Gerst Haus, You might have guessed that German food is on the menu and has been since 1955. The signature dishes include Wiener Schnitzel, bratwurst, and corned beef and cabbage. It’s across the street from LP Field where the NFL Tennessee Titans play football. 301 Woodland Street, 615-244-8886, M-Th 11a-10p; F-Su 11a-11p. gersthaus.com


Hot Diggity Dogs, Home of Nashville’s Chicago-style hot dog. 614 Ewing Avenue. Just a short walk south of downtown. 615-255-3717. M-F 10:30a-4:30p; Sa 11a-4:30p. hotdiggitydogstn.com


Jim ‘N Nick’s B-B-Q, It’s so good that Alan Jackson orders it. 7004 Charlotte Pike, 615-352-5777, M-Th, Su 10:30a-9:30p; F-Sa 10:30a-10:30p. jimnnicks.com


Loveless Café, Legendary roadside restaurant famous for its fried chicken and biscuits. For years, the biscuits were made from scratch by the restaurant’s greeter, Carol Fay. Perhaps you’d seen Carol Fay, the Biscuit Lady, on television trying ever so hard to show Ellen DeGeneres, Conan O’Brien and other celebrities how to make biscuits without getting flour and dough on their hands and faces. Sadly, Carol Fay passed away in April, 2010 at age 48. 8400 Highway 100, 615-646-9700, Daily 7a-9p. lovelesscafe.com


Swett’s, Southern food and plenty of it served cafeteria-style at this “Meat & 3.” Tim McGraw has been known to swing by here a time or two. 2725 Clifton Avenue, 615-329-4418, swettsrestaurant.com


Sylvan Park, Yet another popular “Meat & 3” locale. This one is known for its delicious meals and equally delicious desserts including chocolate pie and peach cobbler. 4502 Murphy Road, 615-292-9275, M-Sa-Lunch and Dinner. No website.


The Pfunky Griddle, A quirky and, yep, funky restaurant where YOU cook the pancakes on your table’s in-laid griddle. Lunch is also served. Plus, it’s right across the street from Martina McBride’s recording studio. 2800 Bransford Avenue, 615-298-2088, Tu-F 7a-2p; Weekends 7a-3p, thepfunkygriddle.com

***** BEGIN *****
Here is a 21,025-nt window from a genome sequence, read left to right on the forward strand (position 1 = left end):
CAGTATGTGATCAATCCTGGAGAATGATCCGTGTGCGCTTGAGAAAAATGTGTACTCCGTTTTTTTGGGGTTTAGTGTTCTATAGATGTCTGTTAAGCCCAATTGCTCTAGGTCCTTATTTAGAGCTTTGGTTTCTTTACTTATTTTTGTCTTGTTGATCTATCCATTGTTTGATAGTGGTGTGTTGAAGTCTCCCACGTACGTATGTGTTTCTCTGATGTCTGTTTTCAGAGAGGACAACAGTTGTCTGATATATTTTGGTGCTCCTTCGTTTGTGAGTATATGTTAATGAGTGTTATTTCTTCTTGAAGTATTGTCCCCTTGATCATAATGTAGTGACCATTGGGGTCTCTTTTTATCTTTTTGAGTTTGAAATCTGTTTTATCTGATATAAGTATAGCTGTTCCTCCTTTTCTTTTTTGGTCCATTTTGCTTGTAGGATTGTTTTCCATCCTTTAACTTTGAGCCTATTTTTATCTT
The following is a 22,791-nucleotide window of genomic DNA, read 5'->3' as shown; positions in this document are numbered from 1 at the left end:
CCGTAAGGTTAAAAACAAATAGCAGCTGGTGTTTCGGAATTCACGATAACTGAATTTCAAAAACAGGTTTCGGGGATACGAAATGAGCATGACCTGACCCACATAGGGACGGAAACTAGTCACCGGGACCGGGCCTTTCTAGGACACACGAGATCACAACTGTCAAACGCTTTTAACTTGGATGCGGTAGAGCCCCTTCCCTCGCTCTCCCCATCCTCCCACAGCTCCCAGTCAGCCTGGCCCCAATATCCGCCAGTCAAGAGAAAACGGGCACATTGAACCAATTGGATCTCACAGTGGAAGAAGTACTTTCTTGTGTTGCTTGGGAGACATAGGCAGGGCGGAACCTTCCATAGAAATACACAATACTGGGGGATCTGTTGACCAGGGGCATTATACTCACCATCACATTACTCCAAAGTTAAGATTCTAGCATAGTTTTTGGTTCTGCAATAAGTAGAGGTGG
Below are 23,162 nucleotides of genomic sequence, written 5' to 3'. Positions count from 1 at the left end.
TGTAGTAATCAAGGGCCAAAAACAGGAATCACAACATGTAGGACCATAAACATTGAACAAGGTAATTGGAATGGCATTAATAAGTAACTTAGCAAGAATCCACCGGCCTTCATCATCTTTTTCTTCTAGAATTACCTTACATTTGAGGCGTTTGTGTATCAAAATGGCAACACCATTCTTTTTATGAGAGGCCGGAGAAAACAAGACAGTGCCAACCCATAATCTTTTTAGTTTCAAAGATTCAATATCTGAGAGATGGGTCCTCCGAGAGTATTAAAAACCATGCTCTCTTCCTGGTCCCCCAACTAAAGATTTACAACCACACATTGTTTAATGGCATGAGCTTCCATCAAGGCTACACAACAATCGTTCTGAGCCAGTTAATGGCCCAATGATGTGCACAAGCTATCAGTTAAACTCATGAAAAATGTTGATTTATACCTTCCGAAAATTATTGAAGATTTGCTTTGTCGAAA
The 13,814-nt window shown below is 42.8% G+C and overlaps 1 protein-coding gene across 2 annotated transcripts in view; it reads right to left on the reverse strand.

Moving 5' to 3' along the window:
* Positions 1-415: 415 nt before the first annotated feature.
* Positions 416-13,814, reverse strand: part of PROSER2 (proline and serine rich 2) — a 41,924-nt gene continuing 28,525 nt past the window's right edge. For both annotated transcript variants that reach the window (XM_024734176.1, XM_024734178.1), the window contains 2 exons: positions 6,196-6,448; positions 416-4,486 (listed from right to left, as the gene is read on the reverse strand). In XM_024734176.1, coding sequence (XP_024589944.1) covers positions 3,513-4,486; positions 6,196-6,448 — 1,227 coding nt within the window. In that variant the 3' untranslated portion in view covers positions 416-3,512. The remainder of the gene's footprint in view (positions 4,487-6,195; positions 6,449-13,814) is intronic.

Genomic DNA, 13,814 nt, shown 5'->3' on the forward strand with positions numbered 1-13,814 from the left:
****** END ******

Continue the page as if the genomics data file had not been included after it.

Cool Springs Galleria, A premier shopping destination with 150 stores. 1800 Galleria Boulevard off I-65 in Franklin, just south of Nashville. M-Sa 10a-9p, Su Noon-6p. Department store and holiday hours may vary. 615-771-7213, coolspringsgalleria.com


Hill Center Green Hills, Just south of The Mall at Green Hills is another upscale shopping destination, but about half the size. Locals call the Hill Center Green Hills simply “Hill Center. But, they’ll call The Mall at Green Hills simply “Green Hills.” 4015-4031 Hillsboro Pike, 615-252-8101, hillcentergreenhills.com


Opry Mills Mall, Closed by the flood, but fully back in business by Spring 2012. Opry Mills exit off Briley Parkway, adjacent to the Opryland Hotel Resort and Convention Center. simon.com/mall/oprymills/default.aspx


Providence Marketplace, The largest open-air shopping center between Nashville and Knoxville and home to many familiar names, such as JC Penney, Dick’s Sporting Goods, Books-a-Million, Target, Belk, Petsmart, and Kroger as well as many regional and local stores and restaurants. 401 S. Mt. Juliet Road, Mt. Juliet, TN. Off I-40 just east of Nashville. M-Sa 10a-9p, Su Noon-6p. Department store and holiday hours may vary. shopprovidencemarketplace.com


Rivergate Mall, A sprawling indoor mall with all the familiar name stores and food court businesses. 1000 Rivergate Parkway, Goodlettsville, Off I-65 just north of Nashville.  M-Sa 10a-9p, Su Noon-6p. Department store and holiday hours may vary. 615-859-3456, rivergate-mall.com


The Mall at Green Hills, Anchored by Dillard's, Macy's, and Nordstrom, the mall also includes some fine specialty shops, such as Tiffany & Co., Louis Vuitton, Burberry, Juicy Couture, Kate Spade, Sephora, Brooks Brothers, The Cheesecake Factory and about 90 other stores. Faith Hill, Nicole Kidman and Carrie Underwood are among the many who shop at the Mall at Green Hills. 2126 Abbott Martin Road, 615-298-5478, M-Sa 10a-9p, Su 12p-6p. themallatgreenhills.com


Here are some websites that might help you plan your visit to Nashville.





Ron Hurst is a freelance writer and lives in Nashville. rhurst8@aol.com

Note: This information was accurate when it was published. Please be sure to confirm all rates and details directly with the businesses in question before making your plans.